A walk into the past

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The New Forest is not very new any longer. King William I established it in 1079 C.E. and it has persisted in southern England through the present day. I had the pleasure of walking through some of it last week on an ecological tour with Jonathan Spencer and Jane Smith (land managers and very good scientists both). I felt the entire time that I was reading a palimpsest on which layers of history had been written, partly erased, then written over again.

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One of the most striking features of the forest is the open heathland, where many forest ponies are grazed by commoners, and have been for hundreds of years. I was surprised to find out that the heaths do not occur in the absence of humans. It is not so much the grazing that maintains them, but the regular low-level fires that are used as a management technique to prevent forest encroachment. The evidence for fire extends several thousand years, so it is not so surprising that these landscapes appear to be natural.

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Another surprising feature was the predominance of oak-dominated forests (Quercus robur). These trees are found especially in enclosed areas where commoners have no grazing rights. I learned that 17th century military needs drove this pattern, beginning with King William III attempting to ensure timber supplies for the navy via the passage of the Enclosure Act, “For the Increase and Preservation of Timber in the New Forest”. More oaks were planted in subsequent centuries, but of course the demand for shipbuilding timber has decreased rapidly by now. Still, many trees remain standing as testament to this policy.

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And finally, a surprising pattern appeared in many of the hollies (Ilex aquifolium). Low to the ground, its leaves have prominent teeth. The tree hurts when you brush up against it. But above three meters or so, its leaves lose their teeth entirely, and become almost oval-shaped. That height is further up than any modern herbivore can reach, calling into question the selective pressure for the phenotype. One idea is that the spines are an adaptation to deter long-extinct Pleistocene megafauna (see Obeso (1997) and Cooper and Owen-Smith (1986), as well as Crowley and Godfrey (2013) for a Madagascan perspective). A sign of their eating habits remains written on these plants even today.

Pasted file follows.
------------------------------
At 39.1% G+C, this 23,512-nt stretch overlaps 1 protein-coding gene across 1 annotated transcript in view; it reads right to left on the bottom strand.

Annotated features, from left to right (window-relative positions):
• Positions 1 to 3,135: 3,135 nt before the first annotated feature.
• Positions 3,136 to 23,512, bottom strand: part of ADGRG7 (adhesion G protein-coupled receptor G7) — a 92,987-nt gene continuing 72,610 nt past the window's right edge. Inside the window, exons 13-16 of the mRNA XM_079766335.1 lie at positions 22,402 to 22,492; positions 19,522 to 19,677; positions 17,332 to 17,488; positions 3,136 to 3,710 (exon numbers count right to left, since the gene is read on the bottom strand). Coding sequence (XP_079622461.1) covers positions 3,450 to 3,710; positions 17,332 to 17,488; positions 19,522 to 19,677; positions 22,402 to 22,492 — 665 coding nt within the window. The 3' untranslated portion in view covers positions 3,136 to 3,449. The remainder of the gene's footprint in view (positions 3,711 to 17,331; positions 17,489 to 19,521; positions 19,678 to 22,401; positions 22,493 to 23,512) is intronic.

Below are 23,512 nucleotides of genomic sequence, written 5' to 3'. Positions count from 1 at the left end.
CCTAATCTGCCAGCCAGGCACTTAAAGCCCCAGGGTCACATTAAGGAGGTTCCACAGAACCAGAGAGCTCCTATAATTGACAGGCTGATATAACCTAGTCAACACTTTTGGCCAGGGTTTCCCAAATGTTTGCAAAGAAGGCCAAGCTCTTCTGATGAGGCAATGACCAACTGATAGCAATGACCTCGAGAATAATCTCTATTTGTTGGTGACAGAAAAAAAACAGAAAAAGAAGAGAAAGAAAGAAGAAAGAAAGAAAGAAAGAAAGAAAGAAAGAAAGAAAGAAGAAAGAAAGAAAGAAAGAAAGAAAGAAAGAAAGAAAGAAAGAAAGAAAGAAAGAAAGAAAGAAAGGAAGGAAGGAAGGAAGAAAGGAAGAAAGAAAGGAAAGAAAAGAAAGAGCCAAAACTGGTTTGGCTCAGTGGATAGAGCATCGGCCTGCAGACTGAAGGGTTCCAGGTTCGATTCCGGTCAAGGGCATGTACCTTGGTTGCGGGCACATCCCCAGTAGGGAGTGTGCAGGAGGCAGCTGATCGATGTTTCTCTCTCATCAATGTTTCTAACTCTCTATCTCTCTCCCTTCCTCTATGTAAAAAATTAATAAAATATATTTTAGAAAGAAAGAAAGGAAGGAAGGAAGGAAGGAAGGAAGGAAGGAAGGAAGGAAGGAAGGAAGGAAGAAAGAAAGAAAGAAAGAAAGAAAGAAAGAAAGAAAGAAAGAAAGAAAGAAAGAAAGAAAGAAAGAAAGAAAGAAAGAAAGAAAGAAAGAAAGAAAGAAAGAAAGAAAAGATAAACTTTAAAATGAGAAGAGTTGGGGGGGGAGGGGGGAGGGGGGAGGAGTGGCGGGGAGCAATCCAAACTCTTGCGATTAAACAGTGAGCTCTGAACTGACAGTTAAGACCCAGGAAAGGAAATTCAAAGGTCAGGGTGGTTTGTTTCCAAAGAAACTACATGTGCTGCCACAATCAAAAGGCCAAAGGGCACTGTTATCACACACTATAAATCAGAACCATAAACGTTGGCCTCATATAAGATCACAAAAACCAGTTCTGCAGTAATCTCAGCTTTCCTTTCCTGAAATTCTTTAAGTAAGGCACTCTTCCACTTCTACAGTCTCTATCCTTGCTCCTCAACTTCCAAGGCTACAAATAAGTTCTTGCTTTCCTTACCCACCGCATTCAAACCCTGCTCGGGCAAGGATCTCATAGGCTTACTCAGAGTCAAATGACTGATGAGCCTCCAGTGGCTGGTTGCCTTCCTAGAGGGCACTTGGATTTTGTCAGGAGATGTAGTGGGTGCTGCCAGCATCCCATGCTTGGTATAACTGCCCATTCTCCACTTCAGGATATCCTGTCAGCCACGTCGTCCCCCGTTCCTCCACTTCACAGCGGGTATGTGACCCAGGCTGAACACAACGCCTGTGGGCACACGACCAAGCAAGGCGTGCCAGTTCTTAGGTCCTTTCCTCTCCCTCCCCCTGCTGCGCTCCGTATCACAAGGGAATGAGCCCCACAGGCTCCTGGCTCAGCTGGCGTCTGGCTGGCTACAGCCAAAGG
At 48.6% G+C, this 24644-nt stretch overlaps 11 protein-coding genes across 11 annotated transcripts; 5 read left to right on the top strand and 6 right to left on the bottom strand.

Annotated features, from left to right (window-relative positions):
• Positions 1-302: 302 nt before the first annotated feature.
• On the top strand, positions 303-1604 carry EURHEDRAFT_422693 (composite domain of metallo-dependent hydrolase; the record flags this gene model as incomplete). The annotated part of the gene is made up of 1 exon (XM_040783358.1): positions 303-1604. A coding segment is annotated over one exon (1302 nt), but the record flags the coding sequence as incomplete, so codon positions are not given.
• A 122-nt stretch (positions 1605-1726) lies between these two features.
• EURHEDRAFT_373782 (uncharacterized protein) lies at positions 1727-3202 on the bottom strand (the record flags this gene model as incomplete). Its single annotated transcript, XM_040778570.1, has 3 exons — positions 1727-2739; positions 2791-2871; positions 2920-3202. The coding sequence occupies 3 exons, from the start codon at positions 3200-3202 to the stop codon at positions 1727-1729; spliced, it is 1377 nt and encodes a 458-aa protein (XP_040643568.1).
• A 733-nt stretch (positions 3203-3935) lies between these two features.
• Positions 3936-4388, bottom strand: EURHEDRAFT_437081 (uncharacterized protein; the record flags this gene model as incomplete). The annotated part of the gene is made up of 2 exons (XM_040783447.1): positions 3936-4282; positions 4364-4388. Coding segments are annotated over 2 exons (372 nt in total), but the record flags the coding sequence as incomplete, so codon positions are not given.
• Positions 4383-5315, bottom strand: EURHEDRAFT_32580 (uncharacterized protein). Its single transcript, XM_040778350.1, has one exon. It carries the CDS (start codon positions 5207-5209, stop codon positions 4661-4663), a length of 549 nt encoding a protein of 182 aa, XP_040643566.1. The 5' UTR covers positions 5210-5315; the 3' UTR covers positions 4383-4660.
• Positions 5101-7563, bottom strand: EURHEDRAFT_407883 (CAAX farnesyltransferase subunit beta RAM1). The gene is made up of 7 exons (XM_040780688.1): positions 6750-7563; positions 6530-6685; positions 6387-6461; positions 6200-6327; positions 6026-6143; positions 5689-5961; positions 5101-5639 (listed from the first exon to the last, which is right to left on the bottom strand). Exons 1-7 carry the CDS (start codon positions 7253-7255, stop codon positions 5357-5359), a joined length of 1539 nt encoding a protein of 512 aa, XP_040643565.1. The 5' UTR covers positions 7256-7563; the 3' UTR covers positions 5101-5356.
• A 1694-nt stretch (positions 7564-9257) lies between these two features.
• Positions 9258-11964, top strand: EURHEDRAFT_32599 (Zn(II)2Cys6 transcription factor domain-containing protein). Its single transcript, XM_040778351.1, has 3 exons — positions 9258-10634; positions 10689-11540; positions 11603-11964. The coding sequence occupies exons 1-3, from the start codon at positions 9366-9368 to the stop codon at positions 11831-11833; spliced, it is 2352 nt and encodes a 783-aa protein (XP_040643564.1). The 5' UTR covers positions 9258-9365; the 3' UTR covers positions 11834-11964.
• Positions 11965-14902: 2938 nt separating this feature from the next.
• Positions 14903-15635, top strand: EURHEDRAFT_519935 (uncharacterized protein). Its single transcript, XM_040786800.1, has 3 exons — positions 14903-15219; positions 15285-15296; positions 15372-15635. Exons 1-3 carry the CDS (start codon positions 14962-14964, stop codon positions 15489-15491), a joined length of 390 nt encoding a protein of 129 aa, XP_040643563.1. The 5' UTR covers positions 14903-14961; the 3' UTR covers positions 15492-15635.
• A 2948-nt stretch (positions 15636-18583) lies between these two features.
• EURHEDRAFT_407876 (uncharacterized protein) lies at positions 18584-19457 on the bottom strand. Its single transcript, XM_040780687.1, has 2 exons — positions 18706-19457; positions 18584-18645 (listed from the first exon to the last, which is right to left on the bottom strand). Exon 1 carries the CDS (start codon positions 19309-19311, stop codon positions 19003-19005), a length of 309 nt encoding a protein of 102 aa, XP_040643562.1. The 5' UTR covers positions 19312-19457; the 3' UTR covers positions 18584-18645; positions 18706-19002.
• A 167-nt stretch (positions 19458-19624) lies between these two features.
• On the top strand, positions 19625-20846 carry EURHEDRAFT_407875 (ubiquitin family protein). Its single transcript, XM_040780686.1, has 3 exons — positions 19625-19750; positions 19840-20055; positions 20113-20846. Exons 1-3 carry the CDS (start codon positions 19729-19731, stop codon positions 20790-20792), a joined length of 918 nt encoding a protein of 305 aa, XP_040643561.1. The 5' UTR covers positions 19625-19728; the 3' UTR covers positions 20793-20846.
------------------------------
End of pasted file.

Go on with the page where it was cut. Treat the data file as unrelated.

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The forest is not a very wild place, but it is a well-managed place where many different uses have found a way to coexist over thousands of years. It feels very different than any of the national forests in the western United States, where land use intensity has increased so dramatically in just the last two hundred years. We are at the beginning of a much longer journey this forest has already taken.

4 Comments Add yours

  1. Greg Blonder says:

    Long timbers were a strategic asset, the steel of their day, so British Authorities extended their reach to America, laying claim to the tallest and straightest pines for HM’s ships http://www.wearehistoricalsociety.org/pineriot.htm Not quite the resonance of Bunker Hill, but another source of friction.

  2. bblonder says:

    What a fascinating story – I’d never heard that before, certainly not in school. I wonder if our oaks were the subject of the same controversy.

    1. monomiao says:

      I am reading a book titled ‘American canopy’. Have you heard of it? It tells the story of trees in American history. Quite interesting to me, a foreigner who likes to know trees and also the country I am staying now… 🙂

      1. bblonder says:

        No, that’s a new book to me – but I would love to read it. The story of American chestnut is one of the most interesting to me.

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